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Students’ mentality affected by early start

SHS start time switch from 7:15 a.m. to 7:05 a.m.

Theoretical student schedule

Graphic by Lyndsay Valadez

Theoretical student schedule

Haley Miller, Reporter

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Math teacher Chelsea Hoffman, who has students that are not alert, have been late to class and sometimes don’t attend at all, does not expect the 7:05 start time to change their behaviors in test scores, which she says are not being positively affected.

“If (the students are) not really awake and focused to be able to take the notes, then they’re not really understanding what’s going on in class,” Brothers said.

According to the American Academy of Sleep Medicine (AASM), high school should start no earlier than 8:30 a.m., due to a teenager’s circadian rhythm, basically an internal clock. This results in falling asleep and waking up later. When school begins earlier, it hampers “a student’s preparedness to learn,” and negatively affects mental health, physical health and driving safety, according to the AASM.

A study published in the Journal of Clinical Sleep Medicine concluded that, of two Virginia schools, the school with the delayed start time had a lower student car crash rate. In 2008, there were 850 crashes by 16-18 year old drivers in a Virginia Beach school, which started 75-80 minutes earlier than a Chesapeake school. There were 394 crashes in the Chesapeake school.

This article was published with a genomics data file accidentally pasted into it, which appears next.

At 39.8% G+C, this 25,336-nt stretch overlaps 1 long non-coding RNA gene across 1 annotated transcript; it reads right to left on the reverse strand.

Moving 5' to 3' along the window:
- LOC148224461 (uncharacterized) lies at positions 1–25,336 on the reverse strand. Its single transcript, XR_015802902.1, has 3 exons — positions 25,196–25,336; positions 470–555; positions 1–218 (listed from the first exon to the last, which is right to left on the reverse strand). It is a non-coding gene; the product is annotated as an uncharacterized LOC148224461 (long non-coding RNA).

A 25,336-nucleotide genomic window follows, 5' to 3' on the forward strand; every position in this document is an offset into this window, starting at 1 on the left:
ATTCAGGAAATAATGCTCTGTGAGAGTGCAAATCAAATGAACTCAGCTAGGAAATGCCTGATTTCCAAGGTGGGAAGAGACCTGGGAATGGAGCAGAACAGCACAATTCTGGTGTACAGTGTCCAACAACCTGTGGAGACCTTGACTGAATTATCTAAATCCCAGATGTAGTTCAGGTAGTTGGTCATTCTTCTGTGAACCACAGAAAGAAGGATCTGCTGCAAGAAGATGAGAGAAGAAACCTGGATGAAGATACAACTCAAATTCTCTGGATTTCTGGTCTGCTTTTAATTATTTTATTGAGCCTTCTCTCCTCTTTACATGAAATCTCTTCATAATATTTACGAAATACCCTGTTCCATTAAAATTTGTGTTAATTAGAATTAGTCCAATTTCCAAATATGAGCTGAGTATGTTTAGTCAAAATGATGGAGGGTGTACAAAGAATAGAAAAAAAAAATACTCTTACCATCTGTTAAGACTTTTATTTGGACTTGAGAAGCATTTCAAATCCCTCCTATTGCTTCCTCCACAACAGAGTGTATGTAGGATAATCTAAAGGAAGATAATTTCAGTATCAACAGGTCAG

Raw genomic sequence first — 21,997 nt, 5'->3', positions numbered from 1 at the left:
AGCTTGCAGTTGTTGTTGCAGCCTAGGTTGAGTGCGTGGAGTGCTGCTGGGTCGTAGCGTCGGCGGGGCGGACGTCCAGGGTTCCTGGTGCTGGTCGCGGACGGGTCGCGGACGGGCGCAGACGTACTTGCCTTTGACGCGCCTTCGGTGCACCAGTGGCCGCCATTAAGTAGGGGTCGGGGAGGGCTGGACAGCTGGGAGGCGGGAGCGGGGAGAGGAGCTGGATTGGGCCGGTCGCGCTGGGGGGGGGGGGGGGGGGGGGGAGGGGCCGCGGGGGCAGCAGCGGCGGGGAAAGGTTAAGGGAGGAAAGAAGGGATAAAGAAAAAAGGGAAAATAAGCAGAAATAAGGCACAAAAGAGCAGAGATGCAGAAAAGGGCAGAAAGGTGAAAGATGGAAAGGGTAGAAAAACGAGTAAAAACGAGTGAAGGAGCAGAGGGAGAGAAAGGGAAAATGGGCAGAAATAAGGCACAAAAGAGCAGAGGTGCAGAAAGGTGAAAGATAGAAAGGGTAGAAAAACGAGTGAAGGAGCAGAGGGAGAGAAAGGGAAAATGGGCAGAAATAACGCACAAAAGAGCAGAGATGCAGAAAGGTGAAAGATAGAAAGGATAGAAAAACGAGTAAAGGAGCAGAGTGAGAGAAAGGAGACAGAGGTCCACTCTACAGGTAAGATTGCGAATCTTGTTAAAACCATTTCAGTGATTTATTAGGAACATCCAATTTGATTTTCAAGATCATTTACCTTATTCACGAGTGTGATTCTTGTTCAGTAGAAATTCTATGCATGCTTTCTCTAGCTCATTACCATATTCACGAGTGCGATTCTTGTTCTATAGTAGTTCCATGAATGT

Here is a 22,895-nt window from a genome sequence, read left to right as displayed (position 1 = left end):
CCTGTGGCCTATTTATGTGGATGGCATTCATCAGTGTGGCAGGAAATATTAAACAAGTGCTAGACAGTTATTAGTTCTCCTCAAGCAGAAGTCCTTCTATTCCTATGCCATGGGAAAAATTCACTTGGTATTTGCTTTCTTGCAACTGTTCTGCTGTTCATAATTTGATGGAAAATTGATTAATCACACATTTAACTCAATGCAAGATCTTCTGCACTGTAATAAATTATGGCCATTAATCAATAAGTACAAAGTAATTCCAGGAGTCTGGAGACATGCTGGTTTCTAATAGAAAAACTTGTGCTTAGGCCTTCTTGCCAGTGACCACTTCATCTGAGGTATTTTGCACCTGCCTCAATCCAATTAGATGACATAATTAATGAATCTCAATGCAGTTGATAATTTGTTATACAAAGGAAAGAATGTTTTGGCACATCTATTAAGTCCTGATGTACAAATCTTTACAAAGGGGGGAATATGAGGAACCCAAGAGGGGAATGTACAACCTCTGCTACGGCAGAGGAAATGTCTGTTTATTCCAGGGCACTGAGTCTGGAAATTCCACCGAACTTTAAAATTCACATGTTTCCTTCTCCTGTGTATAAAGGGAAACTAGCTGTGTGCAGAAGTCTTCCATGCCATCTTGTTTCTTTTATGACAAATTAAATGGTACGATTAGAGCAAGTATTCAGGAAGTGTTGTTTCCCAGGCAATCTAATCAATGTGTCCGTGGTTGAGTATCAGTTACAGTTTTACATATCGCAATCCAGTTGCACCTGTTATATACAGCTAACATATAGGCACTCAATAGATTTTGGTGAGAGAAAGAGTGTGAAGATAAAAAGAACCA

Only 9.5% of public high schools start before 7:30 a.m., as reported by the National Center for Education Statistics (NCES). The average is around 8:00 a.m., with about 14.4% following the recommendation to start after 8:30 a.m.

Brothers did her student teaching in a Kentucky school, which started at 8:10 a.m. According to Brothers, the athletes did not have issues with practice times, a common concern with starting later, because they could participate in the morning and the afternoon. Brothers thought the arrangement worked well.

Senior Oliver Street does not feel strongly about the new start time, saying he will “agree to disagree.” If school started later, Street wouldn’t like the school day taking up his free time. According to Street, starting earlier “is what it is,” because adults have to do the same thing in the work world.

“(An early start is) like life,” Street said. “Some people go to work at six o’clock or wake up earlier than that.”

Teenagers are supposed to get eight to 10 hours of sleep, according to Nationwide Children’s Hospital. Street says he usually gets six. Another senior, Stephanie Johnson, says she doesn’t get enough sleep either, leaving her feeling tired and unfocused. Johnson prefers the 7:25 a.m. start time from previous years, disagreeing with 7:05 a.m.  

“I think they should just go back to 7:25,” Johnson said. “I’m more tired and the earlier we have to start, I feel like I don’t get as much sleep at night.”

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Students’ mentality affected by early start